I learned why lawyers are terrible people even though many good people aspire to study law. I think the administration pushes them into that competitive frenzy, but I cannot figure out why. Perhaps it is a rite of passage. The administration also has a strange toleration for overtly torturous professors who delight in having a reputation as a terrible human being. I fortunately only had one of those. She had all the smugness of Hillary Clinton without any of the charisma. Of course when I would rant about her, the female students would say, “Yeah, but have you seen her credentials?” as if that gives her a pass on basic human decency.
Law school is just as susceptible to progressivism as anything, including nominally Christian schools like I went to. The long-standing dean had retired the summer prior. He was an old white man. They replaced him with a middle-aged black woman with a background in public interest law. Of course a black woman would study public interest law, something with no marketable value but supposedly helps the disadvantaged.
I found it odd how people thought there were some forms of law that are intrinsically moral, when actually every field of law has its dark side and its bright side. The flagship program of the school is Child Advocacy, since that seems to be the Jesus thing to do. But how many homes have been broken up through a guardian ad litem because of a flexible definition of abuse? The women students especially seemed prone to finding a feel-good field of law with low pay. Myself, I was planning on studying “divorce, custody, and elder law so that I can provide a single-income family.” The other students would be horrified or look embarrassed when I would tell them that.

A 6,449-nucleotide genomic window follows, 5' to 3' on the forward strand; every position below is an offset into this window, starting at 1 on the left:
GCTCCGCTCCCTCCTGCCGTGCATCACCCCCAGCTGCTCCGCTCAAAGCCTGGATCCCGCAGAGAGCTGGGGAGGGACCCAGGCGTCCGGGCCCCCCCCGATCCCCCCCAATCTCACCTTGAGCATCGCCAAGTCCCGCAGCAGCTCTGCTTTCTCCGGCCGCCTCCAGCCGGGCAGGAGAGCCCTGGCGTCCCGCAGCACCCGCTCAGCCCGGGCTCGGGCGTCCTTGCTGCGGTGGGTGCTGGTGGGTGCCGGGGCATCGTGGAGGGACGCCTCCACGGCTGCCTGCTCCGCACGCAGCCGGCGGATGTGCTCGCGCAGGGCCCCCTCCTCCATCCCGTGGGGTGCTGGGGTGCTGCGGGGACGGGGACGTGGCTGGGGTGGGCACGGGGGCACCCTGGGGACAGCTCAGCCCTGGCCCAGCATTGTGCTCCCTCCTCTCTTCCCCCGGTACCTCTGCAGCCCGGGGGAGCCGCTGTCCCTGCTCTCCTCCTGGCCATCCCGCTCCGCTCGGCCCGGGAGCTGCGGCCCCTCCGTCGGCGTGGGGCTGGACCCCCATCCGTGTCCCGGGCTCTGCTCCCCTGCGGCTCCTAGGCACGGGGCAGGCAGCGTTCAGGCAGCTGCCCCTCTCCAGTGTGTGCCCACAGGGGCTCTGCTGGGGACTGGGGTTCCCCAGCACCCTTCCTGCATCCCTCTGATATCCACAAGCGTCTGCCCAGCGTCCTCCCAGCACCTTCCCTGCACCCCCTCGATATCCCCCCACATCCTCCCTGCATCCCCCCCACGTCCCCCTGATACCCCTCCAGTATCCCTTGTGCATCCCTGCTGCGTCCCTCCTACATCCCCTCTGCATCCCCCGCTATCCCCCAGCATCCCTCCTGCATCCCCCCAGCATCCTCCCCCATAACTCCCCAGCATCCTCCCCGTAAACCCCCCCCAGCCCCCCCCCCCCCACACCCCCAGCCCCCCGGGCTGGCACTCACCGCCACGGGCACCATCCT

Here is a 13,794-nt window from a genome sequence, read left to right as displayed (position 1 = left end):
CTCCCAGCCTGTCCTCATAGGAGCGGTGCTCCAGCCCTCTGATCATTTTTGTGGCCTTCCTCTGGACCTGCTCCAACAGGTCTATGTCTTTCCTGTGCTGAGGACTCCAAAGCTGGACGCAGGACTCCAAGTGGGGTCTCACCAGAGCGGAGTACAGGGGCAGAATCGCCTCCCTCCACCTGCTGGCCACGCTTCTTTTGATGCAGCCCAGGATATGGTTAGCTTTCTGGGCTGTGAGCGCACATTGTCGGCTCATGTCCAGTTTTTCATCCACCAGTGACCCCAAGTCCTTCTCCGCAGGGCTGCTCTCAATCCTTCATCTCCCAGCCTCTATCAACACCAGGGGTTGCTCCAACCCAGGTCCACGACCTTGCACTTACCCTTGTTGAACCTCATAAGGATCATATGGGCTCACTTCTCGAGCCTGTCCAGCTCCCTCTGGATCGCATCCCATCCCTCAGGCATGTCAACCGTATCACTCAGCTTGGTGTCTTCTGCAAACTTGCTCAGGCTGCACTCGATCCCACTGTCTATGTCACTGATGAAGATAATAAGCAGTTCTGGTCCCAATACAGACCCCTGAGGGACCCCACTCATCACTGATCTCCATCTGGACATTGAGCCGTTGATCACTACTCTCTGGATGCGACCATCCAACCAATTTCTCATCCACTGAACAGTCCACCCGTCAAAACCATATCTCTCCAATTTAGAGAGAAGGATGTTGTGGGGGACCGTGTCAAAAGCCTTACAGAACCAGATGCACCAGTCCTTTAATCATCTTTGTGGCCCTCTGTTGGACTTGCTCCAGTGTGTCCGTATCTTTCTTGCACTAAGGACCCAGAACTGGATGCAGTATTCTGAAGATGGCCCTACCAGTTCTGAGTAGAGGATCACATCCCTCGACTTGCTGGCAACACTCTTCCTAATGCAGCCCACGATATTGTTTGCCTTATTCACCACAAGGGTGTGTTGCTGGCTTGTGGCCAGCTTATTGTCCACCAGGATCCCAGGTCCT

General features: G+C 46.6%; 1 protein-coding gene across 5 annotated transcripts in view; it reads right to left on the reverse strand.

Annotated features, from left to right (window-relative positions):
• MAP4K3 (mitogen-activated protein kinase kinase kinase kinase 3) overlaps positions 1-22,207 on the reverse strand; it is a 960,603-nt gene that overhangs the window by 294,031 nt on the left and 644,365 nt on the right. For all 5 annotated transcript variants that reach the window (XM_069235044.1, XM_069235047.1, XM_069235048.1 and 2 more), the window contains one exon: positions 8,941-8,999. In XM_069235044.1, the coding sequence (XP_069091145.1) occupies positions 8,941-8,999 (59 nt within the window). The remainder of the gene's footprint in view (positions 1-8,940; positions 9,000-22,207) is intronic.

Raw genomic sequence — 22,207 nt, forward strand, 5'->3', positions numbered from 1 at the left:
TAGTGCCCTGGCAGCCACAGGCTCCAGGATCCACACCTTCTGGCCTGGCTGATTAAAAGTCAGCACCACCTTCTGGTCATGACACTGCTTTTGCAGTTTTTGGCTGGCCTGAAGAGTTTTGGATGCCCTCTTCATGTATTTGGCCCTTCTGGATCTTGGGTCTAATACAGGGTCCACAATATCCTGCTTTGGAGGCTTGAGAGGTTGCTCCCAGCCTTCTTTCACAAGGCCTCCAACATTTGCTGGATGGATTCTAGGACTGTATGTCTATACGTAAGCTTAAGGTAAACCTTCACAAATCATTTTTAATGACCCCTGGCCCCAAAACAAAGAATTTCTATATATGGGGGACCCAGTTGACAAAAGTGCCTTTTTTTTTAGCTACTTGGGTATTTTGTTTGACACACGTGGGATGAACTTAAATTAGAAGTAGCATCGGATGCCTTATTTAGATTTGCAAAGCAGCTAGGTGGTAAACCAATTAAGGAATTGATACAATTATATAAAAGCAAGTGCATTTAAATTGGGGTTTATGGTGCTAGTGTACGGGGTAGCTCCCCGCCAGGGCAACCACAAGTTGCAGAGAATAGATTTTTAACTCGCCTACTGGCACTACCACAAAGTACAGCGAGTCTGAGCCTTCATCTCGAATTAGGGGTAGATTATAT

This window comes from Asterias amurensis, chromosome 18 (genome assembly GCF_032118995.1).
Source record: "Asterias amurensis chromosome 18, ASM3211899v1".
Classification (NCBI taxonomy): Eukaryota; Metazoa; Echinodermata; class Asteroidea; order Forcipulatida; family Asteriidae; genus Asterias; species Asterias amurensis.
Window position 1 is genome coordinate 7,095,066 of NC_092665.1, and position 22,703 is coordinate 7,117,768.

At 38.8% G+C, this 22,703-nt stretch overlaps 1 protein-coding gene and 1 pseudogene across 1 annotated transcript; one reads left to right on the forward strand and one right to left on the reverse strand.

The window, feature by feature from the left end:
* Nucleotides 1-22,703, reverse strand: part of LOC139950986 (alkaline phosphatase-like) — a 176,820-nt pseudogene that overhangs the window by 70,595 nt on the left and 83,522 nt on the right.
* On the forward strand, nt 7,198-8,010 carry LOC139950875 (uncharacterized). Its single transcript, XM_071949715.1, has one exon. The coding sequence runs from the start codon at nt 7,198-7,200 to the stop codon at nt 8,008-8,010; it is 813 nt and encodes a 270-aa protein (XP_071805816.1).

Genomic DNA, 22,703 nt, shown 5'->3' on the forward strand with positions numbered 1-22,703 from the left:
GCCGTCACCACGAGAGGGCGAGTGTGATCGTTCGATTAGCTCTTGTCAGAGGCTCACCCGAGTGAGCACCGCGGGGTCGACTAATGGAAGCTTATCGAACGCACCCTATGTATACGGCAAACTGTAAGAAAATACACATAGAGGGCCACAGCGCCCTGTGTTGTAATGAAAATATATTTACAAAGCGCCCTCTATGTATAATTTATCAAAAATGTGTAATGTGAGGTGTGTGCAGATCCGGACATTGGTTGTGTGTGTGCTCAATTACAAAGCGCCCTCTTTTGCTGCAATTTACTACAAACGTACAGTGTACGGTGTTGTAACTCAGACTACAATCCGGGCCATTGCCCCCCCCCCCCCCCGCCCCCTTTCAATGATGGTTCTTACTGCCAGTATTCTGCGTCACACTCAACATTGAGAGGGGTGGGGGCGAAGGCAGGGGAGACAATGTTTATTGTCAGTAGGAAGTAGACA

My article I linked to above? I can’t quite figure out how, but somehow someone figured out I wrote it, and the article went viral around school. Remember, a hunch that something may be true is good enough for a conviction when it comes time to ruin someone’s career. This was a week before I dropped out, and although it’s not the reason I withdrew, it certainly made me want to even more, though I doubt it would have made much difference in the long term even if I had admitted to writing it.
Several people were asking about it and not believing me when I denied it. It’s amazing how they think they are entitled to your private life or that they have a right to be offended by your unspoken opinions. One white knight even said, “It’s common knowledge…You chose to publish things online under a different name.” [emphasis mine]
For over a week, I was very angry and upset, but then I suddenly realized that it was actually a good thing. This is the article that said:
Unsurprisingly, I couldn’t find any data for what fields of law women tend to study, but from what I’ve seen, they are almost always either “fun” fields like child advocacy, sports, or entertainment, or “clean” fields like tax law or prosecution. Women don’t study divorce, custody, criminal defense, or anything that is morally vague or subject to interpretation.
It is said that there are twice as many law jobs as there are new law graduates, but that’s because people specialize in bullshit fields that are flooded by cowards.
Also unsurprisingly, the kind of men and women who go to law school aren’t the type of people who read Return of Kings…Law school attracts the absolute worst in humanity. Weak, cowardly men and cutthroat, entitled women.
I had been wanting to tell the entire class off since orientation. How many people get that opportunity? And the best part is, they all willing listened to my insult and then spread it to the others. This is one of many reasons that ROK is the best job I will ever have.